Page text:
Strong growth for Orkla's industrial operations

2001 was a year of strong growth for Orkla. Operating revenues were 31 per cent up on the previous year, and operating profit was 26 per cent higher. The weak stock markets led to a poor year for Orkla's Financial Investments division, which chose to realise substantial losses on the investment portfolio, while Orkla posted extraordinarily high gains in 2000. Group profit after tax in 2001 was therefore lower than in the previous year.

Operating profit totalled NOK 3.3 billion, compared with NOK 2.6 billion in 2000. Group operating revenues amounted to NOK 44.8 billion, NOK 10.7 billion higher than in 2000. This was mainly due to the Group's expansion in the Beverages and Media sectors, while Brands and Chemicals continued to make progress.

The main trend in the first nine months continued in the fourth quarter. Carlsberg Breweries developed according to plan. The Media business is suffering from the sharp decline on advertising markets. The positive development in Brands continued, with several successful launches. The sale of Hartwall shares generated a gain of NOK 1.35 billion.

For the year as a whole, the Financial Investments division reported a negative return of 15.3 per cent, approximately in line with the performance of Oslo Stock Exchange Benchmark Index and FT World Index.

Orkla's earnings per share were NOK 10.7, compared with NOK 17.0 the previous year. Before goodwill amortisation and non-recurring items, earnings per share amounted to NOK 13.3, compared with NOK 19.5 in 2000.

- Orkla Foods' operating profit in 2001 was NOK 791 million, compared with NOK 787 million the previous year. With about 40 per cent of its sales in Sweden, Foods is strongly affected by the Swedish currency, which was nine per cent lower against the Norwegian krone than the average for the previous year. For continuing business calculated on the basis of stable currency rates, operating profit would have risen by five per cent. A significant rise in the price of important raw materials was largely offset by price increases.
- Orkla Beverages (40 per cent of Carlsberg Breweries)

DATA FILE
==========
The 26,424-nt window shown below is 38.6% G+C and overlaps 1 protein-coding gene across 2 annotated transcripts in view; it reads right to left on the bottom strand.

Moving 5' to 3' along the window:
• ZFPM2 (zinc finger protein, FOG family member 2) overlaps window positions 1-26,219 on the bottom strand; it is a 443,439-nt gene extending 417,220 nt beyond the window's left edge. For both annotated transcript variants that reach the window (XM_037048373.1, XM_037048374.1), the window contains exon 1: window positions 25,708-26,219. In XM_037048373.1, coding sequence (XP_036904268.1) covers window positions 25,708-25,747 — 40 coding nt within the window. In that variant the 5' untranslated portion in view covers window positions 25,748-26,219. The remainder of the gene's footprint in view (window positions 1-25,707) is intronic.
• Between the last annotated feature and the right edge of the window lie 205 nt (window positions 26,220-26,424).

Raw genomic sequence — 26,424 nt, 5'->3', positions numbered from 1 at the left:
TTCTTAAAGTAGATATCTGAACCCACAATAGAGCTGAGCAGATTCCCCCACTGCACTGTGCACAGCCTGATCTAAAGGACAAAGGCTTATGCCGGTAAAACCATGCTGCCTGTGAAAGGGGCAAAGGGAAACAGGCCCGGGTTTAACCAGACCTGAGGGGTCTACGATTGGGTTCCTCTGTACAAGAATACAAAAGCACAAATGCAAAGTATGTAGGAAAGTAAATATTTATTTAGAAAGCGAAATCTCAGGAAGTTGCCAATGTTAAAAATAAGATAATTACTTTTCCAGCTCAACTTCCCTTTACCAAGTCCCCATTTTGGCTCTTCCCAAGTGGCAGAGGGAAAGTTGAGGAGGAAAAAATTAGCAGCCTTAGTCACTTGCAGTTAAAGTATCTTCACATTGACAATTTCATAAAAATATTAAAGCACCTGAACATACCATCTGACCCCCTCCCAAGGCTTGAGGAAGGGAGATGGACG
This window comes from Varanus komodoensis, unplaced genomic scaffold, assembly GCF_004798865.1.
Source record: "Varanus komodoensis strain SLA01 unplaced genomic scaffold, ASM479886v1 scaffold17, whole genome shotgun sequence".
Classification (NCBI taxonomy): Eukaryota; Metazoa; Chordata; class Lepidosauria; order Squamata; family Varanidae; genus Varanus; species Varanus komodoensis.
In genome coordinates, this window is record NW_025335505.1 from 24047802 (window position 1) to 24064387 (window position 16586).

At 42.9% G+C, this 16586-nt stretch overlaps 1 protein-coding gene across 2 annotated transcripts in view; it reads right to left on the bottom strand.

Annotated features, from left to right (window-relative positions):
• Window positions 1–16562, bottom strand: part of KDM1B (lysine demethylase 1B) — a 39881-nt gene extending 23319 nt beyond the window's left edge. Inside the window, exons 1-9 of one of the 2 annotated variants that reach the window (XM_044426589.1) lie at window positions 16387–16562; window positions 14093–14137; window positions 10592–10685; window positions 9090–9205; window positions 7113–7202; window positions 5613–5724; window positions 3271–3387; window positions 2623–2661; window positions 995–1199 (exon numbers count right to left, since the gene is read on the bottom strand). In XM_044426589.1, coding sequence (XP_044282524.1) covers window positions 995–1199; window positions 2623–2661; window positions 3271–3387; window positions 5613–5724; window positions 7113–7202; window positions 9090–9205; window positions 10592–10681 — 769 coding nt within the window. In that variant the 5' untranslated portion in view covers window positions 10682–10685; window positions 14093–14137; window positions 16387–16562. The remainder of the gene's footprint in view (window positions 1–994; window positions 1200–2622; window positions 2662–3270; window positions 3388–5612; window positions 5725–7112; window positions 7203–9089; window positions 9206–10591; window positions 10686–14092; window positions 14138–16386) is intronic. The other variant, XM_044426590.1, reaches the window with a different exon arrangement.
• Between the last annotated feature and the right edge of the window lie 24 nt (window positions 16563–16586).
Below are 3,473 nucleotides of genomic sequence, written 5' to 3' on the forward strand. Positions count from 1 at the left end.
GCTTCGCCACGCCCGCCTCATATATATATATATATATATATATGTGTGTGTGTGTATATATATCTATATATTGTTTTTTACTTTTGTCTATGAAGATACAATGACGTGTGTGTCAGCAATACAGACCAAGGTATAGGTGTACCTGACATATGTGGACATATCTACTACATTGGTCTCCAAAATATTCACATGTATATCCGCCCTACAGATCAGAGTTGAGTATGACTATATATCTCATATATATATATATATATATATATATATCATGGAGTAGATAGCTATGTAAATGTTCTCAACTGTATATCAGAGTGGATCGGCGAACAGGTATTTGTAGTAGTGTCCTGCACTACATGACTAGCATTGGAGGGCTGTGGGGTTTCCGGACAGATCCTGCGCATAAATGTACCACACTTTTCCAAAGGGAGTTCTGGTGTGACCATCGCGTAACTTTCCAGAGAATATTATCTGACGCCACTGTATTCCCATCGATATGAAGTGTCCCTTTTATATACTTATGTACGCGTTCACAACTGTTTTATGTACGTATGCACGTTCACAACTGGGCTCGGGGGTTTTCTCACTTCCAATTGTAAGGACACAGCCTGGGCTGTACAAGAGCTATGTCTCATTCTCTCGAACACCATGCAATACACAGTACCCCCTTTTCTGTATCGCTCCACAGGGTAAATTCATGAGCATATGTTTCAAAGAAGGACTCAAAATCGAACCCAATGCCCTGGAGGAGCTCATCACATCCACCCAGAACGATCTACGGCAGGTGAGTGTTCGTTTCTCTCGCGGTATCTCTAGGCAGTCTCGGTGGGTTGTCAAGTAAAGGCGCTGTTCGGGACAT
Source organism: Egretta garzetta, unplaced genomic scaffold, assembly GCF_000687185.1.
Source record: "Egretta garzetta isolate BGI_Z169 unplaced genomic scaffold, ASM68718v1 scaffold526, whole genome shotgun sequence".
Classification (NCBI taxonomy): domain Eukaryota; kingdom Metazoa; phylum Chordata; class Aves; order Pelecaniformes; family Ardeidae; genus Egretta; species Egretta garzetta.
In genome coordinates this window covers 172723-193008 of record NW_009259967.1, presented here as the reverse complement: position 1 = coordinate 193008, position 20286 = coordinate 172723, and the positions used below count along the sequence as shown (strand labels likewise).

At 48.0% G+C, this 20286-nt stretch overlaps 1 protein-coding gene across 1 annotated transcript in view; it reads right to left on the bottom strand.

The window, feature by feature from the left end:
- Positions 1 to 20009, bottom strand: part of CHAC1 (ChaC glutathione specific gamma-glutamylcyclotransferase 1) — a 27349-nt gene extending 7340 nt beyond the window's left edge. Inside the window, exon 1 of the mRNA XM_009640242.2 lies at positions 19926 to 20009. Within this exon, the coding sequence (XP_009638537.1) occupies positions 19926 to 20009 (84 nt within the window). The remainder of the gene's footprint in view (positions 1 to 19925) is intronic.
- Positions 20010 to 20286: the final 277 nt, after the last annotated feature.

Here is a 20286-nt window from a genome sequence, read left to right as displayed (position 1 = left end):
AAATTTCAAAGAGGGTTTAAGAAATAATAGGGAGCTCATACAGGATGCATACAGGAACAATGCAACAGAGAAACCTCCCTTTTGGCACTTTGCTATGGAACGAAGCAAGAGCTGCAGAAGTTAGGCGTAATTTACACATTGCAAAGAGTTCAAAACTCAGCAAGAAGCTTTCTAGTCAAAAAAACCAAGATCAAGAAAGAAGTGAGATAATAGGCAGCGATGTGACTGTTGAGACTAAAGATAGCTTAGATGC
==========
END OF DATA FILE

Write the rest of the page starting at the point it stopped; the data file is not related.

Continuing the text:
Orkla's 40% stake in Carlsberg Breweries represented an operating profit of NOK 1.2 billion in 2001, compared with NOK 712 million in 2000 (then Pripps Ringnes). Operating revenues totalled NOK 14.9 billion, twice the figure for Orkla Beverages in 2000. The substantial rise in revenues and profit was due to the establishment of Carlsberg Breweries, where continued strong growth on the Central and East European markets and the acquisition of Switzerland's largest brewery group, Feldschlösschen, made a particularly strong contribution.
- Orkla Brands increased its operating profit from NOK 543 million to NOK 611
million last year. Profit growth was primarily driven by a high rate of innovation at Lilleborg Home and Personal Care. In addition to many successful launches in 2001, the products launched in 2000 made a positive contribution to sales and profit growth. In 2001, Brands posted operating revenues of NOK 4.5 billion, which for continuing business was 5% higher than the previous year.
- Orkla Media's operating profit amounted to NOK 155 million in 2001, down from NOK 205 million the previous year. The advertising markets, particularly in Poland and Denmark, dropped sharply towards the end of the year. Cost reductions, including staff cutbacks, have been implemented in Denmark and Poland to adjust operations to the reduced level of revenues. Further measures will be introduced to meet the negative trend.

Borregaard's operating profit increased from NOK 450 million in 2000 to NOK 554 million last year. Borregaard LignoTech in particular achieved significant profit growth, while ChemCell, the speciality cellulose business, also performed well. The closure of one of LignoTech's main competitors in the USA led to a scarcity of supplies throughout 2001. A decision has been made to triple capacity in at the factory South Africa and this process will be completed in 2003. Operating revenues totalled NOK 6.6 billion, up three per cent for continuing business, adjusted for currency effects.

Having dropped 24.9 per cent by the end of the third quarter of 2001, the Oslo Stock Exchange Benchmark Index rose 13.7% in the fourth quarter. Orkla's investment portfolio also showed positive underlying growth and the net asset value increased by NOK 882 million in the fourth quarter alone. However, as a result of write-downs and the realisation of substantial accounting losses during the quarter, the Financial Investments division posted a book loss of NOK -887 million in the fourth quarter. These results must be viewed in conjunction with the fact that unrealised gains increased by NOK 1.7 billion in the same period. At the same time, the realisation of portfolio losses led to a lower tax charge of 23.8 per cent for the Group in 2001.

In the fourth quarter, the Group's self-financing capacity amounted to NOK 2.5 billion. The sale of Hartwall shares generated NOK 2.4 billion, which is the main reason for the NOK 2.3 billion reduction in net interest-bearing liabilities. The expansion that took place in Carlsberg Breweries in the latter half of 2000 was not posted as expansion investments in the Orkla Group accounts until 2001. This accounts for a significant proportion of the Group's expansion investments, which totalled NOK 5.5 billion. The average borrowing rate at the end of the year was 5.8 per cent. As of 31 December, the book equity ratio was 34.7 per cent. If unrealised gains on the share portfolio (before tax) are included, the equity ratio at year-end was 37.8 per cent.